In an interview with Japanese magazine Famitsu, Yoshida said the feedback he received on Twitter allowed him to finalize Sony’s strategy for the show.
”It’s not that our hardware policies are decided strictly based on user reaction like this, but when we were thinking about what we had to bring across and how to bring it across, it was a very useful source,” he said.
Sony announced its policies near the end of its press conference, receiving roars of applause as it addressed the grievances that some gamers had directed toward Microsoft. While Sony may have decided its DRM and online connectivity policies independent of Microsoft, the company did not mind taking advantage of the situation.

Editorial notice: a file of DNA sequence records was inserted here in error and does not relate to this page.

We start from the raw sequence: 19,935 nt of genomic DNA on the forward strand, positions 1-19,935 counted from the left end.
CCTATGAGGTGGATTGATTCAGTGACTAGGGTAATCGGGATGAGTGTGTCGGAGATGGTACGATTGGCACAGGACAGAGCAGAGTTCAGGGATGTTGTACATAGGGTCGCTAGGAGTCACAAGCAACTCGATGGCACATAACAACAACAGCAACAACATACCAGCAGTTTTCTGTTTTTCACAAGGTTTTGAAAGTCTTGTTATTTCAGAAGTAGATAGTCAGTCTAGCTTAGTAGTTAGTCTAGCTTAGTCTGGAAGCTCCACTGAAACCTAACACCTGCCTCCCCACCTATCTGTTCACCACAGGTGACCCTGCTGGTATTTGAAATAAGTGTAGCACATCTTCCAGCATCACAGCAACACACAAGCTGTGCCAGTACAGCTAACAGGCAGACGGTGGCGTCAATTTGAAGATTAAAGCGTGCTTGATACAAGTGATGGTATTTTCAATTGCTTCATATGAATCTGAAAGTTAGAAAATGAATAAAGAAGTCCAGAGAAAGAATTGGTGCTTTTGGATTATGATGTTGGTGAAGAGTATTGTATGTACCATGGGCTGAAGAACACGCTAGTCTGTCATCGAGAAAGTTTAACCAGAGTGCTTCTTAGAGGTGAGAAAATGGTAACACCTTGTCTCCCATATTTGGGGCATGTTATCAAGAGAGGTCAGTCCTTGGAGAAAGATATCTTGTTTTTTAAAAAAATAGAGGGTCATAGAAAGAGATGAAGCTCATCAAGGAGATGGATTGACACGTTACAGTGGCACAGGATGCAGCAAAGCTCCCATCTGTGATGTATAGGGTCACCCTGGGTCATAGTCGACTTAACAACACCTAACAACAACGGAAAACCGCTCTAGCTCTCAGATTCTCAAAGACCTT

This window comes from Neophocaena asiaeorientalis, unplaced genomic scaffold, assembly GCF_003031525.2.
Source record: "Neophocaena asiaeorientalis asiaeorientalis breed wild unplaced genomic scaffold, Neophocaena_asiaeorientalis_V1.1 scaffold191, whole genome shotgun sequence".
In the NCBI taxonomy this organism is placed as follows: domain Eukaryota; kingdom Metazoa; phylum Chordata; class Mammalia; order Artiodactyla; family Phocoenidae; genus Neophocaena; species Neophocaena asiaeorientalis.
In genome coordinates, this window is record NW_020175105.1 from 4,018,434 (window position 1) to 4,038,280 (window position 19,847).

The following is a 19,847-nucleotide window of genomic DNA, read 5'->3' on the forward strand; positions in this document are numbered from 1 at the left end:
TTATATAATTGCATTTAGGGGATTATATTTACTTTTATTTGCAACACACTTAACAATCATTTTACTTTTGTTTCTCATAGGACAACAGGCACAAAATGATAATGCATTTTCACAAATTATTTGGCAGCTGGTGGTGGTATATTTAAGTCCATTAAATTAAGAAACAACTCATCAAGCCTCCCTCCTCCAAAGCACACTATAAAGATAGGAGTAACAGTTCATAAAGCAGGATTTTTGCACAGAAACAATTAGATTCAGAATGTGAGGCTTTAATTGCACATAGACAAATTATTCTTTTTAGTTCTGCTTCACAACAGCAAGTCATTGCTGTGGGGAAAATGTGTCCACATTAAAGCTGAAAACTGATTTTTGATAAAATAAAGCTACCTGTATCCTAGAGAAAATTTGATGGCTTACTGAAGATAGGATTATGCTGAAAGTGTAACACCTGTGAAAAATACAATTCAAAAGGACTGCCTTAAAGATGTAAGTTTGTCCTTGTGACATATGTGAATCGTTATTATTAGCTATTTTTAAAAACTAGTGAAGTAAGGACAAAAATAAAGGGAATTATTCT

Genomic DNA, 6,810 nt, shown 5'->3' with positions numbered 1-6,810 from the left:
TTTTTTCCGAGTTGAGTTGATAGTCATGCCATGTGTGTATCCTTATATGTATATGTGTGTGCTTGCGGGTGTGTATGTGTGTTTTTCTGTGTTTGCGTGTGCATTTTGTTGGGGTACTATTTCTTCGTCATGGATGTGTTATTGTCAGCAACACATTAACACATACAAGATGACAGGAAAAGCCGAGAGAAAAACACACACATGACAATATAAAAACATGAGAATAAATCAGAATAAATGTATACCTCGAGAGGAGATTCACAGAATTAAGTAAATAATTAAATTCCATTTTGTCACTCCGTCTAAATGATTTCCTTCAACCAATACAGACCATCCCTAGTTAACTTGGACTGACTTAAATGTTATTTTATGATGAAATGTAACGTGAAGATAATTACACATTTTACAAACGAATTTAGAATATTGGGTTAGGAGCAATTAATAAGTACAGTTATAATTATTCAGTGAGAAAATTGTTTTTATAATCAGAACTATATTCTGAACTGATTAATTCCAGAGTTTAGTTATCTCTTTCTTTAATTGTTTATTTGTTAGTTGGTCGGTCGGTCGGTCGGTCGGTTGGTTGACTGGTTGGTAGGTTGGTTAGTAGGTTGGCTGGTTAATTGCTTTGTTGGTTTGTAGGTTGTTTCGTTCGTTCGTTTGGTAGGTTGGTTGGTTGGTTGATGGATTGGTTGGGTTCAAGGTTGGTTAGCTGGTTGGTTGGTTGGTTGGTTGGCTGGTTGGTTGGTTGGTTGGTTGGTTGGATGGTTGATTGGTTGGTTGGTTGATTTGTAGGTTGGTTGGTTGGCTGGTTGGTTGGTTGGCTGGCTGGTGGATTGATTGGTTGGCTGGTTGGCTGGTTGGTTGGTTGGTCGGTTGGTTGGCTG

“For this system, we made a list of what people expected from us, debating over each point, with user feedback forming the main basis for the list,” Sony Computer Entertainment Japan Asia President Hiroshi Kawano said.
In addition to Sony’s shots at Microsoft’s weak spots, the company announced the PlayStation 4 will retail for $399, which is $100 cheaper than the Xbox One.
Since E3, Microsoft reversed its used game and online check-in policies, stating the Xbox One will be able to function without an internet connection and play used games.
“As of now I feel like we are getting a positive response,” said Kawano. “For this system, we made a list of what people expected from us, debating over each point, with user feedback forming the main basis for the list. The software makers are also telling us that they feel like they really make some fun stuff with it. A new platform always provides the basis for new forms of play, so I’d like to see it connect to a revitalization of the marketplace.”